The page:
Out-of-state transplants are helping to drive Idaho's economic growth, but also are helping to plunge the Republican Party into turmoil.
The state GOP is consumed with infighting among the traditional conservatives who've long controlled the party, increasingly vocal anti-government militants and highly motivated "political refugees" from the West Coast, and those newcomers are pushing the party further to the right, reported Politico.
“They want to make sure people here know how evil liberals are,” said Alicia Abbott, a political independent from Sandpoint.
Idaho has become one of the fastest-growing states in the country, but they're helping to tear the GOP into three or four parties, according to Democratic Party chair Fred Cornforth, who recently resigned due to a cancer diagnosis.
“There’s a civil war in the Idaho Republican Party,” Cornforth said. “There are the populists — the ones making the most noise — and libertarians, moderates who’ve shifted right of center, meaning they aren’t really moderates any more, and Republicans who don’t recognize their party anymore and will drift over to voting Dem.”
The intraparty divisions have been fueled by Lt. Gov. Janice McGeachin, who banned vaccine mandates while Gov. Brad Little briefly left the state, and state Rep. Priscilla Giddings, her likely running mate in a gubernatorial race that includes anti-government provocateur Ammon Bundy.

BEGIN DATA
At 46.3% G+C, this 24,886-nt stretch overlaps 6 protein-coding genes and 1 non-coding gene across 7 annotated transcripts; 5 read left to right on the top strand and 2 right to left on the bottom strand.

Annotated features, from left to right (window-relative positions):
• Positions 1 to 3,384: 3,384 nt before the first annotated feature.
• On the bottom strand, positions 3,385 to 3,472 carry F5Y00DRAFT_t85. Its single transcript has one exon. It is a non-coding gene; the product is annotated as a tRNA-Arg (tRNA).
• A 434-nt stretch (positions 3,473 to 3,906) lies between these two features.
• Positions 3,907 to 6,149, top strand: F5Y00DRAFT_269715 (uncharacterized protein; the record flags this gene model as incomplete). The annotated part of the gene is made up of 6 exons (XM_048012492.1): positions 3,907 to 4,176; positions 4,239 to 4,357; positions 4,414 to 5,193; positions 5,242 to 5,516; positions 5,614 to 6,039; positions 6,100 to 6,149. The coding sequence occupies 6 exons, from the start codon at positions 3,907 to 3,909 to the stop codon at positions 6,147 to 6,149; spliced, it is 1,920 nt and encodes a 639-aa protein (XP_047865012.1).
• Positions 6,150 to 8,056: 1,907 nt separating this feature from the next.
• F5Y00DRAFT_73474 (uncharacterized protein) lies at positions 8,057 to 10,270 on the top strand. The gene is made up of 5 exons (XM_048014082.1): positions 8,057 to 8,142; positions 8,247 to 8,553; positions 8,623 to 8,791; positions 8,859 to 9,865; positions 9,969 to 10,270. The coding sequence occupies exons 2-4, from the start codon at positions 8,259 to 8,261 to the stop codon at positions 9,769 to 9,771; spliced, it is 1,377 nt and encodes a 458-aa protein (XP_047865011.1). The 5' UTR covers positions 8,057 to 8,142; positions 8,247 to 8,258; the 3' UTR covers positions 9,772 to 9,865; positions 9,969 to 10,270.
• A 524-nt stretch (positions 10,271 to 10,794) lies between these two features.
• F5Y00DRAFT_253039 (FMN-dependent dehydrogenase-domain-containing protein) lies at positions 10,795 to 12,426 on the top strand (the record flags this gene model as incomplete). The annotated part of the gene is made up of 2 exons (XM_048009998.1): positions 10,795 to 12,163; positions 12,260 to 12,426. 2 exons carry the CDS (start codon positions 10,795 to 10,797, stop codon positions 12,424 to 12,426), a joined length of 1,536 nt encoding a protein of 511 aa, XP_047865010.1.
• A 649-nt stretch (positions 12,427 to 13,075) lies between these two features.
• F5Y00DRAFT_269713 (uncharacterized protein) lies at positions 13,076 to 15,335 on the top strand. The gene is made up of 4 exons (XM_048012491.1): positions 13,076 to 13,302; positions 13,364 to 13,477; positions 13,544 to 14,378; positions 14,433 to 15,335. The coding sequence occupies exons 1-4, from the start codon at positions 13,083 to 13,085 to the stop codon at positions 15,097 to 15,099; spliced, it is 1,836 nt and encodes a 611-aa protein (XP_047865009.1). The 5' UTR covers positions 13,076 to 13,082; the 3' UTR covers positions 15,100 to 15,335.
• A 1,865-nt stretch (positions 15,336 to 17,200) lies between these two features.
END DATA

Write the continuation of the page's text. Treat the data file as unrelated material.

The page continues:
"I’m not the Republican they are, that is for danged sure,” Bundy said. “I never will be. I’m going to give the people of Idaho a decision … are you Republican or are you conservative? ’Cause they’re not the same thing, especially in Idaho right now.”
Bundy took part in the Malheur Wildlife Refuge occupation and an armed standoff against federal agents, while McGeachin has ties to the right-wing Three Percenters and the John Birch Society, which was formally endorsed by the Kootenai County Republican Central Committee -- much to the alarm of Kootenai County commissioner Bill Brooks, who quit the party in protest.“We came here 20 years ago because it was the closest thing we could find to Norman Rockwell,” Brooks said. “Now people come looking for George Lincoln Rockwell,” the founder of the American Nazi Party.
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